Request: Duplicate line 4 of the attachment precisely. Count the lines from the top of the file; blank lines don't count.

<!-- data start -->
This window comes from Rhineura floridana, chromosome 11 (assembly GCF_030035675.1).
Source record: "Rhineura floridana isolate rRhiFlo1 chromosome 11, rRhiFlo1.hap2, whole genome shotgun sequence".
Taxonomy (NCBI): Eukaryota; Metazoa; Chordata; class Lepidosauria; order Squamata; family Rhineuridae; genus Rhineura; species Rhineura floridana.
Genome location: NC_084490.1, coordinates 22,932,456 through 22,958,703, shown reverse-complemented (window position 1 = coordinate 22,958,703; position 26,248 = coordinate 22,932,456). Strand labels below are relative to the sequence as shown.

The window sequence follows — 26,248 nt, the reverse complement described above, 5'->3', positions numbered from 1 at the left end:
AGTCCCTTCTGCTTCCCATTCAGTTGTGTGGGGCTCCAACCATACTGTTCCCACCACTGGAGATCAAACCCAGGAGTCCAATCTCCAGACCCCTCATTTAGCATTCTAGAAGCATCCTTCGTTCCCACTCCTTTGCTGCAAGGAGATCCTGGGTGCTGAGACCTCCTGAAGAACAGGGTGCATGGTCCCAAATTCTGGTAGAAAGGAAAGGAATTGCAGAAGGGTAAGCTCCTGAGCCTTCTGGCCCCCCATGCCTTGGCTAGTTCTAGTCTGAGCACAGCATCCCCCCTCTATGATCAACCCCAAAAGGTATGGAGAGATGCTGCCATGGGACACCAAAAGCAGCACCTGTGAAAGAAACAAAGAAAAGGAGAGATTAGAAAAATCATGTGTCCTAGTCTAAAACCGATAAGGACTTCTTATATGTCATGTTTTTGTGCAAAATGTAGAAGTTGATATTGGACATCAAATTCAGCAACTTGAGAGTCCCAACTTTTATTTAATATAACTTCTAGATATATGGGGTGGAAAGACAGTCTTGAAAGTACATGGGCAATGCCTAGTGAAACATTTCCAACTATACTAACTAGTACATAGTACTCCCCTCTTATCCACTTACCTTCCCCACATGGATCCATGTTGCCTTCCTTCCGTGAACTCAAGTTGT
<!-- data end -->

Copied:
Genome location: NC_084490.1, coordinates 22,932,456 through 22,958,703, shown reverse-complemented (window position 1 = coordinate 22,958,703; position 26,248 = coordinate 22,932,456). Strand labels below are relative to the sequence as shown.